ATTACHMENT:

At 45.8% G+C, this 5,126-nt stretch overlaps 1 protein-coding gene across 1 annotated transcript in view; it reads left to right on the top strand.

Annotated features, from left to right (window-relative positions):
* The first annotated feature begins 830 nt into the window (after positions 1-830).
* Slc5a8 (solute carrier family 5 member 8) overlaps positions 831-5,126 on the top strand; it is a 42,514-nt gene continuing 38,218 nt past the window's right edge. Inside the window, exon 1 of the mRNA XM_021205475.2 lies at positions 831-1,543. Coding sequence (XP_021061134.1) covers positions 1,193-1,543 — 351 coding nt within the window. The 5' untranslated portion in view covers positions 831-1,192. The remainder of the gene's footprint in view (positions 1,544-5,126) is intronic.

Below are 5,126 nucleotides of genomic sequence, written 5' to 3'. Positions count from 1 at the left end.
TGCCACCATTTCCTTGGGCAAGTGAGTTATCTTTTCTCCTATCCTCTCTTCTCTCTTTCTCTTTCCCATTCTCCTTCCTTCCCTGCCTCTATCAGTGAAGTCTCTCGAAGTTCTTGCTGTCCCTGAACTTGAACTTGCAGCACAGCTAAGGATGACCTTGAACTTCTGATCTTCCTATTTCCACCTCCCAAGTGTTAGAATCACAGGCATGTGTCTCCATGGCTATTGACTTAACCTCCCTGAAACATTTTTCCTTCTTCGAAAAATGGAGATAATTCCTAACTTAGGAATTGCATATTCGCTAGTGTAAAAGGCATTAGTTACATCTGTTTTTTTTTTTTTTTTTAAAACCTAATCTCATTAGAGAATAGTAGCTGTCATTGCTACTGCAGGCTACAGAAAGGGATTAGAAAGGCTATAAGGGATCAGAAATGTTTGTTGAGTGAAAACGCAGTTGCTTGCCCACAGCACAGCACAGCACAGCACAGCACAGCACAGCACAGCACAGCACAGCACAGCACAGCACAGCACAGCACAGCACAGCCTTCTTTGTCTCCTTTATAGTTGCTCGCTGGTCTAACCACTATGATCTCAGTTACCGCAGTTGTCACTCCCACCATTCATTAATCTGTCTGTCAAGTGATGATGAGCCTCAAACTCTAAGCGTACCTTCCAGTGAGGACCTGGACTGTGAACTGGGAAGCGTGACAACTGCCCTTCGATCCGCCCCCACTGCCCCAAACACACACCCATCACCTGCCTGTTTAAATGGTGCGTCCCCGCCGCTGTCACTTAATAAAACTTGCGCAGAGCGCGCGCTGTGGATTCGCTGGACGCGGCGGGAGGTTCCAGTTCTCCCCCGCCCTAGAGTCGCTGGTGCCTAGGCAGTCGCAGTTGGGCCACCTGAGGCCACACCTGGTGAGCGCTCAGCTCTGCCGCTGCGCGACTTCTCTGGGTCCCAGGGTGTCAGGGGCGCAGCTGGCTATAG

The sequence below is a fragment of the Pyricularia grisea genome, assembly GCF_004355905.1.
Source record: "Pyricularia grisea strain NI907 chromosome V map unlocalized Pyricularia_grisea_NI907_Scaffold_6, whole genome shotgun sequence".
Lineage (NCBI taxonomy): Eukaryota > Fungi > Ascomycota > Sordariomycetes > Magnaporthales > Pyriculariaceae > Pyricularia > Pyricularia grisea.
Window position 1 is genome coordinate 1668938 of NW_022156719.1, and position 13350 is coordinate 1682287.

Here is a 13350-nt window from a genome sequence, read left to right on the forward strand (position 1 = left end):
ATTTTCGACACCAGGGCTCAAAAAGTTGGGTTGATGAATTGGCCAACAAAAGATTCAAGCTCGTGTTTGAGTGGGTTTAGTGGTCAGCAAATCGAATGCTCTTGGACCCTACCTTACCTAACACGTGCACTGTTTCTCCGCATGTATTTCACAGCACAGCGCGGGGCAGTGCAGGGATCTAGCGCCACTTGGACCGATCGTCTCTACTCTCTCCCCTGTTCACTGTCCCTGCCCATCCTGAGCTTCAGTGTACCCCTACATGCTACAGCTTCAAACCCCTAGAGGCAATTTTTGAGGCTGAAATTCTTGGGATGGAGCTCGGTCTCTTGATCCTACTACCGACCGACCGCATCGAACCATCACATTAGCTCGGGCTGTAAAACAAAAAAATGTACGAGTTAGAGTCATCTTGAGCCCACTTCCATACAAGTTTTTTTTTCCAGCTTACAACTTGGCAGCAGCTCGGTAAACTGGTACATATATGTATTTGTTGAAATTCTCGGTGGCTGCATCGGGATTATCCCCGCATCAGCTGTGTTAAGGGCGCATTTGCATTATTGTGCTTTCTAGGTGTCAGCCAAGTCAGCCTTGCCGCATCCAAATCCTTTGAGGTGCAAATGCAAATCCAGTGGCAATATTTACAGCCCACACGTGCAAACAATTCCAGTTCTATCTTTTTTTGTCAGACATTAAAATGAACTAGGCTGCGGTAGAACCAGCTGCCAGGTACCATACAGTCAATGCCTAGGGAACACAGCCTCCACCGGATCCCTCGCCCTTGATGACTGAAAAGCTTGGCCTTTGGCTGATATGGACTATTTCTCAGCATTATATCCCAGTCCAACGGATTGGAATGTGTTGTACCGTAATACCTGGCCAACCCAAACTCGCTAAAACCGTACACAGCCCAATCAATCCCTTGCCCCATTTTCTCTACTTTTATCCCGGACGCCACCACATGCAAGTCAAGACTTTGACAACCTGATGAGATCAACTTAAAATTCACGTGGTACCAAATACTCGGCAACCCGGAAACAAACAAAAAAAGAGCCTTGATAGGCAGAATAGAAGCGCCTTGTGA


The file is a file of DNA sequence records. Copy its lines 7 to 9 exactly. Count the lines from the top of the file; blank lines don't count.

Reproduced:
The sequence below is a fragment of the Pyricularia grisea genome, assembly GCF_004355905.1.
Source record: "Pyricularia grisea strain NI907 chromosome V map unlocalized Pyricularia_grisea_NI907_Scaffold_6, whole genome shotgun sequence".
Lineage (NCBI taxonomy): Eukaryota > Fungi > Ascomycota > Sordariomycetes > Magnaporthales > Pyriculariaceae > Pyricularia > Pyricularia grisea.